Seize any opportunity you can to be compassionate. It really can make the world of difference.
I teach drawing to adult beginners by showing them how to activate the right hemisphere of their brain which is ideally equipped for drawing. Even complete beginners reach a high level of competency when you take this approach.
One student is learning to draw birds and requested some extra help to ensure she could progress on to one of my more advances classes. We arranged a one-on-one lesson on the holidays on a day that suited her.
Unfortunately I managed to get my dates completely muddled – being in holiday mode! – and completely missed the class.
I felt so bad. This person had reached out to me for extra help, was trying to progress, and had managed their own diary so they could travel to the lesson.
I was worried that when I reached out to her with an apology she might be annoyed. It’s amazing how that preconception of someone else’s reaction – a reaction that hasn’t even become reality – affects our mood and actions. So when I did speak to her and she was lovely and kind and understanding I felt so much relief and warm affiliation.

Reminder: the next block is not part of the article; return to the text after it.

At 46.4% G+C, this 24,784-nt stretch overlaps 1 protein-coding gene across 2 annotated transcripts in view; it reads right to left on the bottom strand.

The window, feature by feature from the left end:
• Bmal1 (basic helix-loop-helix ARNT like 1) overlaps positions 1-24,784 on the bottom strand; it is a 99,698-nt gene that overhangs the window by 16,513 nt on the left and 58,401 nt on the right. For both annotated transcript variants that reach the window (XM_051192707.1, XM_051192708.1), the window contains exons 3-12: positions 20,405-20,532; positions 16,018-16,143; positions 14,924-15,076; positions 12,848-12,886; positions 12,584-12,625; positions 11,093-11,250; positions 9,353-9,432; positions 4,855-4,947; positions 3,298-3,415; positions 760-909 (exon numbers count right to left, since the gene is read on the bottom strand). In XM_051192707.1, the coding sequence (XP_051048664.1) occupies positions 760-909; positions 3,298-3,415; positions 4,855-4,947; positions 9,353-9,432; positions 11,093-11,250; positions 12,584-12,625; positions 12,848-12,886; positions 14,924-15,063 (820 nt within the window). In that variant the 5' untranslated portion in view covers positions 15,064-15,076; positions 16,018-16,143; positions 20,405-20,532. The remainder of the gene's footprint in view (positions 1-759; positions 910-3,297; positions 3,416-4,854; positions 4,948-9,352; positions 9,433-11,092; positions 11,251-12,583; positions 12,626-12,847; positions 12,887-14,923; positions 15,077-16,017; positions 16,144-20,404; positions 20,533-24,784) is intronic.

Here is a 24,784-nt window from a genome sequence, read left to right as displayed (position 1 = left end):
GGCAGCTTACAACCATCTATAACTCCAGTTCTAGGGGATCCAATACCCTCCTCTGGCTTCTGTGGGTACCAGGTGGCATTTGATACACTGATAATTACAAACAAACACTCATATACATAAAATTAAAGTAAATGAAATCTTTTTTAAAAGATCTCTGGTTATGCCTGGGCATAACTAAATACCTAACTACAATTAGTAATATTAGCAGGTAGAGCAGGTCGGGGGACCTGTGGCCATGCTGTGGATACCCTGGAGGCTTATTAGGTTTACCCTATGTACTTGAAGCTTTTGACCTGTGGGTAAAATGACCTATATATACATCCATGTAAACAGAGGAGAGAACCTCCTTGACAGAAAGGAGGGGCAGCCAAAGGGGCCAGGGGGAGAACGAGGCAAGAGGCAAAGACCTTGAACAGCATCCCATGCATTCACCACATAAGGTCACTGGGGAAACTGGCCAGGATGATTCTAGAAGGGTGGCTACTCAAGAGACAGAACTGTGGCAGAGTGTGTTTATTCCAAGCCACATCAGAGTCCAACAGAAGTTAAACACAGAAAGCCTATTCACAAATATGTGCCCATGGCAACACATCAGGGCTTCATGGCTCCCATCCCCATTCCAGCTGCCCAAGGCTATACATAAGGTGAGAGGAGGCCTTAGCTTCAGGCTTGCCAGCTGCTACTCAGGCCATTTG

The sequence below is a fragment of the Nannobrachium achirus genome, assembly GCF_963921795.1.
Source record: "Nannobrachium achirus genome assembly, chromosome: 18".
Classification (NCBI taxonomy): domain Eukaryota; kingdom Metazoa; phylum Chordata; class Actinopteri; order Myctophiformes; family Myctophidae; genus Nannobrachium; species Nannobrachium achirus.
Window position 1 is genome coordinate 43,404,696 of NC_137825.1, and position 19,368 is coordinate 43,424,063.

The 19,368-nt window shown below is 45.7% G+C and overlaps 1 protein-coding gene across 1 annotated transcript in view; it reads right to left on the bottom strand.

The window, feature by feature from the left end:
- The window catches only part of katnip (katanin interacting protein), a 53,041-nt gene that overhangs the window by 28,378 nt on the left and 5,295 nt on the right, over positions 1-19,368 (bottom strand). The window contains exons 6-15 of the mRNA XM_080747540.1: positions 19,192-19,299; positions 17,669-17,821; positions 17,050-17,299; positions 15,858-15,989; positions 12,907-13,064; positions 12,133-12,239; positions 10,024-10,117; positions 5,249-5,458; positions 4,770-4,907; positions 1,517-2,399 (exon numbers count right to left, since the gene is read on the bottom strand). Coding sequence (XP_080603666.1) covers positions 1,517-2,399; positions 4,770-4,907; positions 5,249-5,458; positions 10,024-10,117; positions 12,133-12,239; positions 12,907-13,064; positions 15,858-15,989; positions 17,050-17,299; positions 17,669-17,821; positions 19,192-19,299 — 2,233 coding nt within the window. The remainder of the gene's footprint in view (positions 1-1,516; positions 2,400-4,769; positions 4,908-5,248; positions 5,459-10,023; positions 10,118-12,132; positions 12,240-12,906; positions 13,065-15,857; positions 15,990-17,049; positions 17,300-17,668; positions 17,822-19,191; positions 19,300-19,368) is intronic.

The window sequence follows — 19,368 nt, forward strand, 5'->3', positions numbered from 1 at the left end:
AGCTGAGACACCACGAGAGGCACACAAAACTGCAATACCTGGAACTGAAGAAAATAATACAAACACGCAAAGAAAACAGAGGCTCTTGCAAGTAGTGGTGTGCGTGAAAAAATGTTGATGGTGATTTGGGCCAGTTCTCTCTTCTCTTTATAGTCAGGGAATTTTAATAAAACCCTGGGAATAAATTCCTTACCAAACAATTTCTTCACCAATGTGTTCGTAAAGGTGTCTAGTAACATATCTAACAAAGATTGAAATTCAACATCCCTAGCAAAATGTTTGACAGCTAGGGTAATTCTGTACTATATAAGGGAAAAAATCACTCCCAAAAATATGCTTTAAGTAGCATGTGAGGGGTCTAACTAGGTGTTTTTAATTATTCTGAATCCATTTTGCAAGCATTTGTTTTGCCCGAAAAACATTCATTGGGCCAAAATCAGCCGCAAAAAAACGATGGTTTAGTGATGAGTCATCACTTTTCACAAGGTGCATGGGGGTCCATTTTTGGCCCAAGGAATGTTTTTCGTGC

That changed my day. Of course, if it had happened to me I would – I hope – have seen it entirely from the perspective my student adopted. We’re all fallible. We make mistakes. It wasn’t deliberate. But because it was me who had made the mistake I was self-critical and fearful of reproach.
It’s just a reminder: whenever you can be compassionate to another person, take that chance. Whenever you can take the higher ground, offer your support, or show kindness, do it. It can make the world of difference to a persons’s day and, as my recounting of this story will show, often gets remembered long in to the future.
And my student? She went on to draw the most beautiful little fantail or Piwakawaka as it is known in Maori. It is a native to New Zealand where we both live.
This story was submitted by Kimbra Taylor.